Like most people, my career hasn’t been pristine and perfect, so I decided to base my talk on the flops, fiascoes and failures and how these disappointments all played a role in where I am today.

“Opportunities to find deeper powers within ourselves come when life seems most challenging.”

As the old proverb says, “A diamond is merely a lump of coal that did well under pressure.”

Bumps in the road
My background includes dropping out of college, being rejected numerous times for positions I really wanted, working as a grunt, being overworked and underpaid, being stuck in jobs I detested, feeling utterly incompetent and being mercilessly fired. The last point was the best thing to happen to me because it forced me to put on my Big Girl Panties and start my own business. Continue Reading…

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Finding your own voice

Martha-Graham2

(Martha Graham)

 “There is a vitality, a life force, an energy, a quickening that is translated through you into action, and because there is only one of you in all of time, this expression is unique. And if you block it, it will never exist through any other medium and it will be lost. The world will not have it. It is not your business to determine how good it is nor how valuable nor how it compares with other expressions. It is your business to keep it yours clearly and directly, to keep the channel open.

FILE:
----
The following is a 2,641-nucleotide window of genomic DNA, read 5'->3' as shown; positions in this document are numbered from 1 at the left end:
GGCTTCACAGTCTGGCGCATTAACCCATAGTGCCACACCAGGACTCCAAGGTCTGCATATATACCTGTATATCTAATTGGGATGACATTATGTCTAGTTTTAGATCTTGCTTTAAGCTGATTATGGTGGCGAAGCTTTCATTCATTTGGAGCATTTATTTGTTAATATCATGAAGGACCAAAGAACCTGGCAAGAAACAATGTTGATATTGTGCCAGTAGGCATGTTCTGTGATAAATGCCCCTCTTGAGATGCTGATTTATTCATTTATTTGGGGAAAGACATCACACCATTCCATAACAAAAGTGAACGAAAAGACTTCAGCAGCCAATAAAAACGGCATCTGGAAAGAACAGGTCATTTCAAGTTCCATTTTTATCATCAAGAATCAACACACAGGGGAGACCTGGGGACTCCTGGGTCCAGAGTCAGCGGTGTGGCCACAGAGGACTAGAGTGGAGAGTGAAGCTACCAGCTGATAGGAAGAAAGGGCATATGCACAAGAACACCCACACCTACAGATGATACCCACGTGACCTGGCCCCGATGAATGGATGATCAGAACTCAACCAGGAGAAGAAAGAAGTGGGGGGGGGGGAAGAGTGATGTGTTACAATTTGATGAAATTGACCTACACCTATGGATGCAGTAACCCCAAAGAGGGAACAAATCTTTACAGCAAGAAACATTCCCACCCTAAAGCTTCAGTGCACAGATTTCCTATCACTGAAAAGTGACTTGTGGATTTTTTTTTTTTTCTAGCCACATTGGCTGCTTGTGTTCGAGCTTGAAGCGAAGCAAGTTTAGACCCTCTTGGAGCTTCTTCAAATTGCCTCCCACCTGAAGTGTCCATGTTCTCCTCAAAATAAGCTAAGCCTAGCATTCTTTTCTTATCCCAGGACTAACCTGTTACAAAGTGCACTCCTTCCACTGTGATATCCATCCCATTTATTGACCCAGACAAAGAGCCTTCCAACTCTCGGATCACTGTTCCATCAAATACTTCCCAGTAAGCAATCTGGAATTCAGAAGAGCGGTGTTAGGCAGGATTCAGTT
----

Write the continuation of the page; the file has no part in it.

“You do not even have to believe in yourself or your work. You have to keep yourself open and aware to the urges that motivate you. Keep the channel open.”~ Martha Graham

Who among us has not pondered question, “Who am I and why am I here?”

As a writer, I always thought I knew what I wanted to do. My entire life I carried a subconscious belief that one day I could write the next Great American Novel. I adopted that dream from my dad, a lifelong journalist, who for as long as I can remember would say, “When I retire, I am going to write the Great American Novel.” One of my greatest joys was talking with my father about writing and our goals for the future, and we even conspired to perhaps write the GAN together.